Friday, January 22, 2010

Day One...Rain, a great turnout and Genealogy Utopia

I've arrived, have internet access and despite what Tim Sullivan said, I might already be in Genealogy Utopia.

Utopia for me means winning great genealogy stuff and Holly Hansen made me an offer I couldn’t refuse. All I have to do is fill out a crossword puzzle and I have a chance to win a new Acer notebook from Legacy.com. Also, an opportunity to win more grand prizes just by visiting booths I would go to anyway, I can win more things. Sounds like genealogical heaven to me.

The first speaker of the day, Tim Sullivan, CEO of ancestry.com took us back to the early days of genealogy to tell us "the marriage of technology and genealogical method is ripe..." little did we realize as he read this quote, it was written in 1985.

Suppose it is five years from now…where will we be? Now technology is going as fast as ever, even faster than when individuals in 1985 were looking forward to 1990.

Tim updated us on new trends in archival records preservation. All of the computers, scanners and digital cameras in the world are wonderful, but without the records preservation from archives such as National Archives, DAR, Library and Archieves Canada, we have nothing to research. These organizations are the recordkeepers and family historians of our times.

To demonstrate the high speed capability of saving information digitally, Ancestry.com brought planetary scanners here. He also shared pictures of Kirtas scanners made up of 2 high resolution cameras and sunction cups to flip pages of a book and scan 2400 pages per hour.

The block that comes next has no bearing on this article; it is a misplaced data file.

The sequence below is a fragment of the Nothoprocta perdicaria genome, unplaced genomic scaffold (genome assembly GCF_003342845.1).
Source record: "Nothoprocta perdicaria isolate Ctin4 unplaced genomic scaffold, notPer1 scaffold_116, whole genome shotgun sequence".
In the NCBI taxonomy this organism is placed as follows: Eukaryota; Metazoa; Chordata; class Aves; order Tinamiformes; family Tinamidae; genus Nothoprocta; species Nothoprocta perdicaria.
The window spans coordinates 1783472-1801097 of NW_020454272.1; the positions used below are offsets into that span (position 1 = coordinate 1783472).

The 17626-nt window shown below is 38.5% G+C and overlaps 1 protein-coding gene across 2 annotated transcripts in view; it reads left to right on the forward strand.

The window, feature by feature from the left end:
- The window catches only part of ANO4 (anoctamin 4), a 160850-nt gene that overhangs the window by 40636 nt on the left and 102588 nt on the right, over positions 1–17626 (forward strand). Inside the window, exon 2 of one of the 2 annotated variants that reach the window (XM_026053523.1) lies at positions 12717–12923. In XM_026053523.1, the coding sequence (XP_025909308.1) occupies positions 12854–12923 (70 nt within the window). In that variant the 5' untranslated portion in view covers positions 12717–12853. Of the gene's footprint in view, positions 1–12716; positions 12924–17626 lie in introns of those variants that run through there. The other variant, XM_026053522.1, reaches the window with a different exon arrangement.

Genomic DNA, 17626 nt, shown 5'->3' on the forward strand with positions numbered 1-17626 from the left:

This device is obviously not intended for old, damaged or faded documents such as old census, water or mold damaged. But they developed the Ancestry Document Restoration camera which applies different kinds of light (ultraviolet light, infrared light, etc.) to get a better image of text. With this new equipment, ancestry.com will be able to add 251 names previously unreadable names to 1851 UK census.

We all know misspellings occur in any transcriptions or editing so ancestry.com also offers edit-ability to users. Has it been a success? Well, 900,000 user edits were made in last month.

On ancestry.com, 12 million family trees uploaded or created, 1.2 billion profiles added to family trees, 300 million records attached, 26 million photos uploaded. These are basically public records. How many personal records are there? Ancestry.com offers you the chance to scan your stuff here and now to add to the digital database. Could anyone have imagined it like this in 1985?

There a lot of social networks out there, however Ancestry.com collaborative networking has emerged as one of the great values of their service. This networks offers you the chance to connect with others who may have had the same great- great grandfather as you. Facinating, isnt' it?

Genealogy Utopia? Tim thinks we haven't reached it yet, and we are still striving for it. Perhaps we will be there in ten years at the Arizona Expo 2020…imagine where we will be. I can only tell you I am awfully impressed with where we are right now.

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